The European Chemicals Agency (ECHA) is due to publish a safety assessment of glyphosate, a controversial weedkiller linked to cancer by the WHO. Twenty health and environmental organisations expressed concerns regarding conflicts of interest and transparency at the agency. The executive director’s response fails to address these concerns.

This page was updated on 14 March to include a second letter from ECHA to Greenpeace dated 10 March.

According to ECHA’s own standards, the chairman and two members of the Risk Assessment Committee appear to breach the agency’s own conflict of interest rules. NGOs also criticise ECHA’s practice of basing assessments on unpublished industry studies.

The executive director of the European Chemicals Agency, Mr. Geert Dancet, responded to our letter, but concerns remain that:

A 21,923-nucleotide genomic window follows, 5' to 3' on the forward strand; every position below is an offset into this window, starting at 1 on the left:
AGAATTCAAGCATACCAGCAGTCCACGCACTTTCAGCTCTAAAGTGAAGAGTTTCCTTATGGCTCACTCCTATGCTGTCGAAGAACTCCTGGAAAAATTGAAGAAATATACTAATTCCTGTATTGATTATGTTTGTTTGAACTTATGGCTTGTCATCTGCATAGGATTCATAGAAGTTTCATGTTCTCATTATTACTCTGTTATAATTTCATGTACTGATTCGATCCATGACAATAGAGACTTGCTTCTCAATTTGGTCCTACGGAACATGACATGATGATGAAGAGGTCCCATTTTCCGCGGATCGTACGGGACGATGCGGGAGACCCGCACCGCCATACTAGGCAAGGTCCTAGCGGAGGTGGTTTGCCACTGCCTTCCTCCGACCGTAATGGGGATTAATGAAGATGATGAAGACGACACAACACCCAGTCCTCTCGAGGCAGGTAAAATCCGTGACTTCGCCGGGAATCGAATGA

• ECHA explains how it manages specific conflicts of interest, but fails to address concerns about conflicts of interest that can affect ECHA’s overall work.
  • Allowing experts to move freely between the private sector and public authorities, even if employment periods do not overlap, is the definition of revolving doors. 
  • Conflicts of interest related to industry consultancy cannot simply be declared. They must be ruled out.
  • If an expert opinion in relation to regulatory processes can be omitted from the declaration of interests, the requirement to disclose such interests may as well be scrapped. These rules only make sense if they are enforced.
  • Dependence on unpublished scientific evidence provided by industry calls into question the independence of scientific assessments conducted by European agencies.

ECHA’s Risk Assessment Committee met on 8 March and will meet again on 15 March to discuss the health and environmental impacts caused by the use of glyphosate.

NGO letter to ECHA (6 March)

ECHA’s response (7 March)

Letter expressing Greenpeace’s heightened concerns (8 March)

Second ECHA letter (10 March)